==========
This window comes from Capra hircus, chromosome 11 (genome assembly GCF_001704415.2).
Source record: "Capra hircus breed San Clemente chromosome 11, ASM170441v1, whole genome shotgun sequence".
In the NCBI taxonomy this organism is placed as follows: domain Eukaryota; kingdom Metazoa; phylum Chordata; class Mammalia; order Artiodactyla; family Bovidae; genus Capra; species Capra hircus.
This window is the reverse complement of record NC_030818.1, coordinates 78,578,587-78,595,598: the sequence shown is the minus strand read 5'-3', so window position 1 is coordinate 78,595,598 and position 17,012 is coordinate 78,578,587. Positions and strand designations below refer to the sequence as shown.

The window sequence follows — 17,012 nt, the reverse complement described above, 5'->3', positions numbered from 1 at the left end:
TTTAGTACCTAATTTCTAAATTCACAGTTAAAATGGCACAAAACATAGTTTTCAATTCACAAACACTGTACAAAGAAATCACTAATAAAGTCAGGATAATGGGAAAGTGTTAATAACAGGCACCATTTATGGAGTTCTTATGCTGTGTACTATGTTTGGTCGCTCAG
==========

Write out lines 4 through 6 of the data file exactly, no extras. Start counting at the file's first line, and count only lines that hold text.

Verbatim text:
This window is the reverse complement of record NC_030818.1, coordinates 78,578,587-78,595,598: the sequence shown is the minus strand read 5'-3', so window position 1 is coordinate 78,595,598 and position 17,012 is coordinate 78,578,587. Positions and strand designations below refer to the sequence as shown.

The window sequence follows — 17,012 nt, the reverse complement described above, 5'->3', positions numbered from 1 at the left end:
TTTAGTACCTAATTTCTAAATTCACAGTTAAAATGGCACAAAACATAGTTTTCAATTCACAAACACTGTACAAAGAAATCACTAATAAAGTCAGGATAATGGGAAAGTGTTAATAACAGGCACCATTTATGGAGTTCTTATGCTGTGTACTATGTTTGGTCGCTCAG